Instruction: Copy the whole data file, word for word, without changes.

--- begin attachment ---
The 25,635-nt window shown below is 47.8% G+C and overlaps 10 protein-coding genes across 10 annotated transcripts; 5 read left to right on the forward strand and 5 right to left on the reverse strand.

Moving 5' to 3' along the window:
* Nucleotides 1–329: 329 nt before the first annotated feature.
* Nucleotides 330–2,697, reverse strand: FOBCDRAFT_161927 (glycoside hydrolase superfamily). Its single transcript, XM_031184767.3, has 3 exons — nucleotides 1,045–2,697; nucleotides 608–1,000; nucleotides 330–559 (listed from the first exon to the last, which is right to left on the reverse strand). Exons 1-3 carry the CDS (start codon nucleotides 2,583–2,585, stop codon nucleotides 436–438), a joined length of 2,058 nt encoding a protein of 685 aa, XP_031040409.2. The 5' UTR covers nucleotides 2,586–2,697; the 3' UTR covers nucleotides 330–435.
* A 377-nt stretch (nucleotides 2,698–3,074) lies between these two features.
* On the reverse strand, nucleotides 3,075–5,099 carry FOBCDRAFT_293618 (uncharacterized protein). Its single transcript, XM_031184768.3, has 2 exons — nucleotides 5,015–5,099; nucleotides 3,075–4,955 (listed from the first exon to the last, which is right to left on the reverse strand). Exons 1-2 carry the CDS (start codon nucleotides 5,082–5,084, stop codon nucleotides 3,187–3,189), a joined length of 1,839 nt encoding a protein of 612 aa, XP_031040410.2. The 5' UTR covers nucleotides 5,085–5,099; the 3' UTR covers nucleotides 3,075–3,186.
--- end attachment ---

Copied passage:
The 25,635-nt window shown below is 47.8% G+C and overlaps 10 protein-coding genes across 10 annotated transcripts; 5 read left to right on the forward strand and 5 right to left on the reverse strand.

Moving 5' to 3' along the window:
* Nucleotides 1–329: 329 nt before the first annotated feature.
* Nucleotides 330–2,697, reverse strand: FOBCDRAFT_161927 (glycoside hydrolase superfamily). Its single transcript, XM_031184767.3, has 3 exons — nucleotides 1,045–2,697; nucleotides 608–1,000; nucleotides 330–559 (listed from the first exon to the last, which is right to left on the reverse strand). Exons 1-3 carry the CDS (start codon nucleotides 2,583–2,585, stop codon nucleotides 436–438), a joined length of 2,058 nt encoding a protein of 685 aa, XP_031040409.2. The 5' UTR covers nucleotides 2,586–2,697; the 3' UTR covers nucleotides 330–435.
* A 377-nt stretch (nucleotides 2,698–3,074) lies between these two features.
* On the reverse strand, nucleotides 3,075–5,099 carry FOBCDRAFT_293618 (uncharacterized protein). Its single transcript, XM_031184768.3, has 2 exons — nucleotides 5,015–5,099; nucleotides 3,075–4,955 (listed from the first exon to the last, which is right to left on the reverse strand). Exons 1-2 carry the CDS (start codon nucleotides 5,082–5,084, stop codon nucleotides 3,187–3,189), a joined length of 1,839 nt encoding a protein of 612 aa, XP_031040410.2. The 5' UTR covers nucleotides 5,085–5,099; the 3' UTR covers nucleotides 3,075–3,186.